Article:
The first sign of how good this movie is, and what a nuanced portrayal of mental illness it offers, is the sometimes tragic, sometimes hilarious blend of financial and emotional disarray with unfailing optimism and really deep family love and loyalty that Pat finds in his parent's house. His mom's refrain at moments of crisis, that it's game day (the family, but mostly his dad, are big Philadelphia Eagles fans) and she's making 'crabby snacks', is so pitiful and yet delivered with such a bright hope that it seems to sums up everything about this family. Pat is still prone to violent episodes, his father has been banned from the Eagles stadium for getting in too many fights, and neither of them has a job while Pat's older brother is thriving in his work and his marriage. They all end up hurting each other with words and sometimes fists, but hurting each other is the last thing they want to do. It's refreshing to see family eccentricity portrayed alongside such palpable family love, to be able to laugh at them and feel for them without feeling caught out in either emotion.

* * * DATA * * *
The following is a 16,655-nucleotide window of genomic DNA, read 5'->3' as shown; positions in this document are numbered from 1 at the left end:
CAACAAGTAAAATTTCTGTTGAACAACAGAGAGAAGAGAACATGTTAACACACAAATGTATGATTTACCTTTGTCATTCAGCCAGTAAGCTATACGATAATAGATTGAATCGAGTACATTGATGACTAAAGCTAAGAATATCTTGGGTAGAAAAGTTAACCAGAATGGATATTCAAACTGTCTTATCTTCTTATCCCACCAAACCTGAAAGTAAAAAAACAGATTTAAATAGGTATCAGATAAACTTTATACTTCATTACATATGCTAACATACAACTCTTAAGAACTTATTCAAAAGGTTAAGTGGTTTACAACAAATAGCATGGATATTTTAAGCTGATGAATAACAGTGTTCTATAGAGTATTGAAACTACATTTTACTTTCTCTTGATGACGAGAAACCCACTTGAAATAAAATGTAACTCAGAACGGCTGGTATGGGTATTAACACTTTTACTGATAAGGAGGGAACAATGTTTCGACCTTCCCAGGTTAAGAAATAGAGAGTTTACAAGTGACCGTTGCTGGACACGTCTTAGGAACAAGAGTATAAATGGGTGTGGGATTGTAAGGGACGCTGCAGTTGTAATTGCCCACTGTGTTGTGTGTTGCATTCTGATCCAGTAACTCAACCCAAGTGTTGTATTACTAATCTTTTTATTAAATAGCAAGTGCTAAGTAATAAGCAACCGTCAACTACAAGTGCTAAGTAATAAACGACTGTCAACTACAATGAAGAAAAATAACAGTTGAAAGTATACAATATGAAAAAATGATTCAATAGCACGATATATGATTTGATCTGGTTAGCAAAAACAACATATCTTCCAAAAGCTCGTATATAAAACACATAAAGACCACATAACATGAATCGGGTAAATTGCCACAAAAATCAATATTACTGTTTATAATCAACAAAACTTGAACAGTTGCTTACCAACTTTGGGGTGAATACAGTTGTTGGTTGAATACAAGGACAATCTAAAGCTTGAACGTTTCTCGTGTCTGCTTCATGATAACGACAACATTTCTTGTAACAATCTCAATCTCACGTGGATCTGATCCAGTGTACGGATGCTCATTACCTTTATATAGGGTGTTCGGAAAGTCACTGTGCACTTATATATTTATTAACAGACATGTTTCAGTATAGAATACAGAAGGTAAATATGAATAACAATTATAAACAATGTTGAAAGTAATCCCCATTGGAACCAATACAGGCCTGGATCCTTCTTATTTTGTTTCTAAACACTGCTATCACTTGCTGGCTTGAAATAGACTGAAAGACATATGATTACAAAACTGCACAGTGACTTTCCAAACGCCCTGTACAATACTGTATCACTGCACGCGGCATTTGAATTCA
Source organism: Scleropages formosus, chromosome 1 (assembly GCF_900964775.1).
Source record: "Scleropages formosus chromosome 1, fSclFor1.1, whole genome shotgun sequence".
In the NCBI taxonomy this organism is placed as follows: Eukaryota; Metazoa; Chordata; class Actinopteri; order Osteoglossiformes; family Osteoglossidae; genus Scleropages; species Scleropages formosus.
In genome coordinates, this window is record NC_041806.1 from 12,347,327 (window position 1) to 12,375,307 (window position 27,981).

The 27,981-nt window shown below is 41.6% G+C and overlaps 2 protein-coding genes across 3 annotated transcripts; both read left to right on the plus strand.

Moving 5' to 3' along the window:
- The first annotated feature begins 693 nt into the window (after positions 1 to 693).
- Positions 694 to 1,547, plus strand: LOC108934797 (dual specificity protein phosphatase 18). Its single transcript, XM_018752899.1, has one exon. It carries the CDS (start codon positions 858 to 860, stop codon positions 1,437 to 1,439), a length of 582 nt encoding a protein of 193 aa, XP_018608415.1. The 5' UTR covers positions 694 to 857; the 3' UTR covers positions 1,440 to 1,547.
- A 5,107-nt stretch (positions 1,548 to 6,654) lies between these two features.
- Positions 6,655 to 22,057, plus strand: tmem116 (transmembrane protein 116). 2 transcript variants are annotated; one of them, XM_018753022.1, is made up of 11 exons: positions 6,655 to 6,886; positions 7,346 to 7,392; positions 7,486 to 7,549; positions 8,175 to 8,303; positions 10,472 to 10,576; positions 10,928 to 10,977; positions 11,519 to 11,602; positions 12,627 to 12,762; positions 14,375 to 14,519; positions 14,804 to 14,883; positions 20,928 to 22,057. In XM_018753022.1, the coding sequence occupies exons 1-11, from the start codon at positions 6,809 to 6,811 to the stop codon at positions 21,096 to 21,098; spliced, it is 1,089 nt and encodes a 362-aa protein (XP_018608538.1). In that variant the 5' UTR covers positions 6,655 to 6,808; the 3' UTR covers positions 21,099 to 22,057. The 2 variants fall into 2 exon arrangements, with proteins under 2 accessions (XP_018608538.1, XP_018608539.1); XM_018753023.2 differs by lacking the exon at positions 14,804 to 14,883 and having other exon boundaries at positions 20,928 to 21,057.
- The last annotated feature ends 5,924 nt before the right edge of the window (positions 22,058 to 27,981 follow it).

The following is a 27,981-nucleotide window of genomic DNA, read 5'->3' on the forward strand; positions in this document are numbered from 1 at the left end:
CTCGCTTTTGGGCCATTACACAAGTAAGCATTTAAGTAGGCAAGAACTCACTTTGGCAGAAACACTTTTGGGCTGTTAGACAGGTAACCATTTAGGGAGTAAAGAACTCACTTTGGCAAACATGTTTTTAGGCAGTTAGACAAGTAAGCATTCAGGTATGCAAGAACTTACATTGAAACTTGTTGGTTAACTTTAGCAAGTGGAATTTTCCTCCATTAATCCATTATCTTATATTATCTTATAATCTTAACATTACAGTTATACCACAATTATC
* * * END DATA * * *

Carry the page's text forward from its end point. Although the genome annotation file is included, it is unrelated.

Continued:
Actually, it's not just a movie about family. It's also about a wider community, including Pat Sr.'s best friend who roots for the opposite team, Pat's friend from the hospital, who keeps trying to get out and being escorted back (a running joke but also a pretty heart-rending glimpse into the endless paperwork and bureaucracy in which he is trapped), and Pat's friend from before, whose marriage is making him crazier than the people who've been diagnosed with actual mental disorders.
And then there's Tiffany, that friend's wife's sister. (But before I say anything else, can we just take a moment to appreciate Jennifer Lawrence's face in this still? She's wonderful.) After her husband died, she got herself a diagnosis and plenty of pills, and there's a hilarious exchange between her and Pat where they compare notes on the horrible effects of various medications. The rest of the movie integrates her into Pat's quest to recover his life and his happiness, because she's searching for some of the same things.